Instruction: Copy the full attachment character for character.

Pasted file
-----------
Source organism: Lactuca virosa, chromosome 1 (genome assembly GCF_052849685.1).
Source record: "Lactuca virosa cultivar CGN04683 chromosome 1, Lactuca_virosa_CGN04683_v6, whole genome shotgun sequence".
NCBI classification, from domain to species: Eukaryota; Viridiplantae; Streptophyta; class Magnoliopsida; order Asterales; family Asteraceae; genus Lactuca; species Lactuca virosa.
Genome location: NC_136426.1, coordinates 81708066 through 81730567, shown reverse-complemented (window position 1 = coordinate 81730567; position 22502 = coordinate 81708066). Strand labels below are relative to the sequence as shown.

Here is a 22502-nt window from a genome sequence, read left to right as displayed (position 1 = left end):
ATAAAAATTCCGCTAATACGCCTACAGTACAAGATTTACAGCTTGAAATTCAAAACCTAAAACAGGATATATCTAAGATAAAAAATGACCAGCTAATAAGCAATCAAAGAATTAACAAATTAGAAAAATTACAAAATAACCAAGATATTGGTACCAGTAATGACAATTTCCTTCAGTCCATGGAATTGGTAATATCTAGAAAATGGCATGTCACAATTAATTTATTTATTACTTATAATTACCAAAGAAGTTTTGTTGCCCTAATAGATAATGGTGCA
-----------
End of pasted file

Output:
Source organism: Lactuca virosa, chromosome 1 (genome assembly GCF_052849685.1).
Source record: "Lactuca virosa cultivar CGN04683 chromosome 1, Lactuca_virosa_CGN04683_v6, whole genome shotgun sequence".
NCBI classification, from domain to species: Eukaryota; Viridiplantae; Streptophyta; class Magnoliopsida; order Asterales; family Asteraceae; genus Lactuca; species Lactuca virosa.
Genome location: NC_136426.1, coordinates 81708066 through 81730567, shown reverse-complemented (window position 1 = coordinate 81730567; position 22502 = coordinate 81708066). Strand labels below are relative to the sequence as shown.

Here is a 22502-nt window from a genome sequence, read left to right as displayed (position 1 = left end):
ATAAAAATTCCGCTAATACGCCTACAGTACAAGATTTACAGCTTGAAATTCAAAACCTAAAACAGGATATATCTAAGATAAAAAATGACCAGCTAATAAGCAATCAAAGAATTAACAAATTAGAAAAATTACAAAATAACCAAGATATTGGTACCAGTAATGACAATTTCCTTCAGTCCATGGAATTGGTAATATCTAGAAAATGGCATGTCACAATTAATTTATTTATTACTTATAATTACCAAAGAAGTTTTGTTGCCCTAATAGATAATGGTGCA